Telos 177 (Winter 2016): Rethinking Nature in the Anthropocene

Telos 177 (Winter 2016) is now available for purchase in our store.

While the term Anthropocene was used in the USSR already in the 1960s to refer to the late Quaternary era, it rose to prominence more recently when introduced by Eugene F. Stoermer and Paul J. Crutzen. As the very word indicates, this is an epoch when humanity has taken center stage in the sense that its activities now have a major, global, and lethal impact. The shadow of human-caused global destruction and mass death haunts this epoch, and indeed, humanity’s newly acquired capacity for devastation is one of the Anthropocene’s most marked traits. While mass extinctions are hardly new phenomena and while the specter of the extinction of humanity due to some sudden catastrophe was there even before human beings were aware of it in scientific terms, the actual capacity of humanity to extinguish itself along with a large swath of other species on the planet is new, and the stakes of human action are higher.

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Telos 172 (Fall 2015): Political Critiques of the Anthropocene

Telos 172 (Fall 2015) is now available for purchase in our store.

Rapid climate change today is attributed to the profligate use of fossil fuels, and this consumption of hydrocarbon energy has worldwide, albeit uneven and discontinuous, cultural and economic patterns to it. Nonetheless, it is more than plausible to spin up the frameworks for a universal history of humanity based upon modern society’s increasing combustion of the planet’s biotic prehistory as fossil fuel energy. As the carbon of antediluvian plant matter is burned to light homes, run factories, and propel vehicles, the history of the present becomes materially universalized as the exhausted energy of the distant past released along with its soot, smog, and smoke.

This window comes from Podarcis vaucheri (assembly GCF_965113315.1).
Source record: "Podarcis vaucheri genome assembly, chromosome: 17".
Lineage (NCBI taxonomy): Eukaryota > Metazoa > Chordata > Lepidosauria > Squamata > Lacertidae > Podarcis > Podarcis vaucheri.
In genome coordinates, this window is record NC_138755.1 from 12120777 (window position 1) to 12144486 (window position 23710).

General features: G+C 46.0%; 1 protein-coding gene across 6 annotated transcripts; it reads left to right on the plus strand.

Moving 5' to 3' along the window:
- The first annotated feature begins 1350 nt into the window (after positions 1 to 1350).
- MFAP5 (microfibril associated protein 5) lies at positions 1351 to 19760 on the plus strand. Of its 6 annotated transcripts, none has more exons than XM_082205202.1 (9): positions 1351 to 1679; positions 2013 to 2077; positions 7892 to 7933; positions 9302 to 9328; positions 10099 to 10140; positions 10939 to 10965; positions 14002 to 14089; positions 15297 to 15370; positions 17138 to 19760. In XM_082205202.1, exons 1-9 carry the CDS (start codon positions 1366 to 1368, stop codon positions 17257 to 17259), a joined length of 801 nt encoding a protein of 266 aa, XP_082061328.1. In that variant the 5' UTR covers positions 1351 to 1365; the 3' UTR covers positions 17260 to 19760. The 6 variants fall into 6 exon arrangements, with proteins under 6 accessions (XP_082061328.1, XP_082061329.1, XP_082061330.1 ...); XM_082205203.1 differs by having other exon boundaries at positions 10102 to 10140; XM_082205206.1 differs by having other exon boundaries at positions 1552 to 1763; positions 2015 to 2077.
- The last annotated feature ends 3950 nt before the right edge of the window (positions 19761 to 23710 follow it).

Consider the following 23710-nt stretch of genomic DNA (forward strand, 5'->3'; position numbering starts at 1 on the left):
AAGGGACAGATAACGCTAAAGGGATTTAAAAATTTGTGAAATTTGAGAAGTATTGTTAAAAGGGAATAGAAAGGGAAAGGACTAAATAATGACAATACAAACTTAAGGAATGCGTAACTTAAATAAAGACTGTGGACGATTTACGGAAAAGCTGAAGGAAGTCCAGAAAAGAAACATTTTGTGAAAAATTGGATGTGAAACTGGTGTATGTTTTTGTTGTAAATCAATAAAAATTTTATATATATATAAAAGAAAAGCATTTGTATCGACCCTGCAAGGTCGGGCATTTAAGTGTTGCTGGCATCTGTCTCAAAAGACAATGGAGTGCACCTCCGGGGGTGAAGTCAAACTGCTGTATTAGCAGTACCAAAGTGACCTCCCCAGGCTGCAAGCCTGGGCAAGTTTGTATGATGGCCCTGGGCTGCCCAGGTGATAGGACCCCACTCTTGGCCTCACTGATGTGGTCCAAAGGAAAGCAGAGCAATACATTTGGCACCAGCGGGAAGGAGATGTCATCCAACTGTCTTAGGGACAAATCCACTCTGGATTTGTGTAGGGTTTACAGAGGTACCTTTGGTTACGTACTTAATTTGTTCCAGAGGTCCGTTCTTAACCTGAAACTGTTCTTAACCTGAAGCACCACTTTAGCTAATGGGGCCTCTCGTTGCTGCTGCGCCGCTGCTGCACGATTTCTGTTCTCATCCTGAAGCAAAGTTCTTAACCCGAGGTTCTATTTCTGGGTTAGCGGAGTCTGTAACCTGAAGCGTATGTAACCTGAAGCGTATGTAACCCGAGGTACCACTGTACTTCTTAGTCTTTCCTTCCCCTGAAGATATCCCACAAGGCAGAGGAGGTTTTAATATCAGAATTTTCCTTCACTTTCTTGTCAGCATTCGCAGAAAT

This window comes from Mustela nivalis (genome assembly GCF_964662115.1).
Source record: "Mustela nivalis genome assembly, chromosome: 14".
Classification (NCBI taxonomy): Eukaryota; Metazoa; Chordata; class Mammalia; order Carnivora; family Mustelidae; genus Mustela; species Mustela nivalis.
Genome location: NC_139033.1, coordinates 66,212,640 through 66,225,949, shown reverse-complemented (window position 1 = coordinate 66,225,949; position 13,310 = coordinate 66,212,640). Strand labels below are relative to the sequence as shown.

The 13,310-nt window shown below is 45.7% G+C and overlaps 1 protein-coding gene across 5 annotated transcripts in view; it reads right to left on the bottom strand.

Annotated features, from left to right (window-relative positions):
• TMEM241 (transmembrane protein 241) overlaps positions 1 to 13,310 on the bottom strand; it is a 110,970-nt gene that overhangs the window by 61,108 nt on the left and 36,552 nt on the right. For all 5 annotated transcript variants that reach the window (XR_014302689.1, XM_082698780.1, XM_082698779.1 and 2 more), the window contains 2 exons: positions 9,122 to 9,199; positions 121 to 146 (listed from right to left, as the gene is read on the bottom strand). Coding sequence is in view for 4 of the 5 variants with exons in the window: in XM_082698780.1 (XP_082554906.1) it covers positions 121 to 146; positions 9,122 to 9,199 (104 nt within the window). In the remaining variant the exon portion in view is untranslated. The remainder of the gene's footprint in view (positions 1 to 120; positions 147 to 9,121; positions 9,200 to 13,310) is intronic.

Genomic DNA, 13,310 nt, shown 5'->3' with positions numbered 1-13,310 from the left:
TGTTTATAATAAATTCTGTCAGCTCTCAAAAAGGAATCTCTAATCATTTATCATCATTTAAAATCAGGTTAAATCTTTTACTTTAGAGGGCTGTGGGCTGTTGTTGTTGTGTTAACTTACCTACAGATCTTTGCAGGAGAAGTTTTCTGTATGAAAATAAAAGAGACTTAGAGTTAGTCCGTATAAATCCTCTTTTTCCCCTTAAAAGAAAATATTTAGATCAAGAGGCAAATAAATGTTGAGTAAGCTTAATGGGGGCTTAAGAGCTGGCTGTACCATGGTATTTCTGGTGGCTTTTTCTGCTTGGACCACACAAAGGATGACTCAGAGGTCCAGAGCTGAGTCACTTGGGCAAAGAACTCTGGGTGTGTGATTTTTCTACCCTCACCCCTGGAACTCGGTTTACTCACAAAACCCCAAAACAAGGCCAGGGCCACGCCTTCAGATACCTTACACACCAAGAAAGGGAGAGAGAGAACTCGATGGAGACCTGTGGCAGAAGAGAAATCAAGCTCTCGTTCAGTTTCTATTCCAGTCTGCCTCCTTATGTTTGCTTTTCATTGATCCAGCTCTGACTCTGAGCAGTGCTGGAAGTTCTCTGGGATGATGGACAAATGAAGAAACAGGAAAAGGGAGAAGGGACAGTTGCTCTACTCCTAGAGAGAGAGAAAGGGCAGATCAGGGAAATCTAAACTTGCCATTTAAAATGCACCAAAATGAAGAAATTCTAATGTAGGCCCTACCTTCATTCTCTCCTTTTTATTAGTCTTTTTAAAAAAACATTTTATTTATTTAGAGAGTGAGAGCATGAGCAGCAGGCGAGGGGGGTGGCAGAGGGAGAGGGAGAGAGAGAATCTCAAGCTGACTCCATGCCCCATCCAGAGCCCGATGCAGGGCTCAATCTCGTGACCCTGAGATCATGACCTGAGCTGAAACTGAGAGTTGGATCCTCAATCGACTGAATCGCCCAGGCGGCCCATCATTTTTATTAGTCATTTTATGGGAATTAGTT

Thus, noxious by-products of production and consumption ironically become the crown of commodified creation at the end of history, whose ultimate historical ends, as Fukuyama reaffirms, are tied to the “endless accumulation” of wealth. Little did he know, this outcome also would entail nonstop increases in greenhouse gases and rapid climate change; but, environmentalists, historians, sociologists, and technologists are more than willing now to seize upon this curious outcome for the crisis narratives of a universal history framed by the concept of “the Anthropocene.”

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